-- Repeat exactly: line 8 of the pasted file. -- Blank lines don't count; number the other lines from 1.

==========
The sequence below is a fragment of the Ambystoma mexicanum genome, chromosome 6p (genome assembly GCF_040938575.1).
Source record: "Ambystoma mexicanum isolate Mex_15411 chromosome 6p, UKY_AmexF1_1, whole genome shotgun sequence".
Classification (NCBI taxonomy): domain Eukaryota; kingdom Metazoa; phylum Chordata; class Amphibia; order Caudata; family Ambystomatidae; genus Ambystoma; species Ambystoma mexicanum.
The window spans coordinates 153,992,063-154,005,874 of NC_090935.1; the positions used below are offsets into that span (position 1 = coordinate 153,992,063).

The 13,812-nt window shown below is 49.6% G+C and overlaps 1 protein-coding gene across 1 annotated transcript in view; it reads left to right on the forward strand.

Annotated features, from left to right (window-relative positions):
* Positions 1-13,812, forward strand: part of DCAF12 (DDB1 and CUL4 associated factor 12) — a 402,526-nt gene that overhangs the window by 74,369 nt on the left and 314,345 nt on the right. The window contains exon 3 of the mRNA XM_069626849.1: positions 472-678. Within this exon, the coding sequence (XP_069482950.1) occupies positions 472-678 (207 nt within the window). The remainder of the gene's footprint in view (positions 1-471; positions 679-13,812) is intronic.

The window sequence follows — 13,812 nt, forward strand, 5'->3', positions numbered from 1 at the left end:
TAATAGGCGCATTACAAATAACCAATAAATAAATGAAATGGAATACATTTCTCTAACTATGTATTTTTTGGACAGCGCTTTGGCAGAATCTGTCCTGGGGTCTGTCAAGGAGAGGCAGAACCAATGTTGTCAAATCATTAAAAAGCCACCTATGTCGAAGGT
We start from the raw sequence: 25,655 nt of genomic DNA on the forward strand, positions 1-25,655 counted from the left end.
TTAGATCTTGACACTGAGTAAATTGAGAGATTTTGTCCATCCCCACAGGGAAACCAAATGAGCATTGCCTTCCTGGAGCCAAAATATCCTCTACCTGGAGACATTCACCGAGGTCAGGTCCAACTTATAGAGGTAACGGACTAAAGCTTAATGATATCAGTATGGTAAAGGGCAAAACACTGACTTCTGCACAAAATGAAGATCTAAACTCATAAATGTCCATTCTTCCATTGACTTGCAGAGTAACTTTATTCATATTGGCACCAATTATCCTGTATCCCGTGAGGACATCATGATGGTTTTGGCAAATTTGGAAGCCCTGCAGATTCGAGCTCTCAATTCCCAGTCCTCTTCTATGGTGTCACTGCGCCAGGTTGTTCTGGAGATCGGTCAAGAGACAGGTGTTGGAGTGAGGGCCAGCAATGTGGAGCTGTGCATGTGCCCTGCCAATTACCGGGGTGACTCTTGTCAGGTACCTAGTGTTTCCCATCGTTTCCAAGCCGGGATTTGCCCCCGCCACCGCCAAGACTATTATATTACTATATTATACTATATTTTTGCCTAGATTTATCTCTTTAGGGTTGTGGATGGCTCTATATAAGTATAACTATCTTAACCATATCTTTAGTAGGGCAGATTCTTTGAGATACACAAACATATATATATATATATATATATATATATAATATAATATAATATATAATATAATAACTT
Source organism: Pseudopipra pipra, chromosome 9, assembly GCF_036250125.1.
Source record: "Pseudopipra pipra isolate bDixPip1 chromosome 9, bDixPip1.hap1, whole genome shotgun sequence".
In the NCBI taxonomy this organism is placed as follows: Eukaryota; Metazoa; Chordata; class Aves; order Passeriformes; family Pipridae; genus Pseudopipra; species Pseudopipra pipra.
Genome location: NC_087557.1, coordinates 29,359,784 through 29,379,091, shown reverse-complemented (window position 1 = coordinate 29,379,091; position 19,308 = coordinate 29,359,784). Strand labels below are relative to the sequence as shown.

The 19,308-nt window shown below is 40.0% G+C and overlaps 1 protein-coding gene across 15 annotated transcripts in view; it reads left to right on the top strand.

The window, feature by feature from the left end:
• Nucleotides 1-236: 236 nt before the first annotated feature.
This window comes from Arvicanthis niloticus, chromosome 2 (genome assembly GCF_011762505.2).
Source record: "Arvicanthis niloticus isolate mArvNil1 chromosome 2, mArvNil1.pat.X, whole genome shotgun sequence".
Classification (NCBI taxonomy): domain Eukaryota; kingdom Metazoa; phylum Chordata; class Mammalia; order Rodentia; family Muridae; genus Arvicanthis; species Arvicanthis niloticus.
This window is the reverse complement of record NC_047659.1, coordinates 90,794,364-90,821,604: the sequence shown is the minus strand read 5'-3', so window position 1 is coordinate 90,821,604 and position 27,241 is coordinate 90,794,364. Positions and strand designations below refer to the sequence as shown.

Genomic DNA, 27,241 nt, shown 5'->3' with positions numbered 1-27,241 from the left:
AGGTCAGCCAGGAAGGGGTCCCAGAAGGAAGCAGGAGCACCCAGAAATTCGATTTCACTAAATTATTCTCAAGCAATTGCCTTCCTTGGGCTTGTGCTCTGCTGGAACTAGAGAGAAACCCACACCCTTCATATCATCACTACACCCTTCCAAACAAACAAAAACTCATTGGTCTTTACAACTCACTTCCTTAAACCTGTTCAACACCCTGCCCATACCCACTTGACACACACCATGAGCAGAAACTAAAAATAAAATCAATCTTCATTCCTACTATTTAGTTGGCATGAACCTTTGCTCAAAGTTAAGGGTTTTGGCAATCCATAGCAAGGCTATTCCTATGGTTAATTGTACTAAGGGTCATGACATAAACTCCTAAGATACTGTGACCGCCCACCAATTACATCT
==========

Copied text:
The window sequence follows — 13,812 nt, forward strand, 5'->3', positions numbered from 1 at the left end: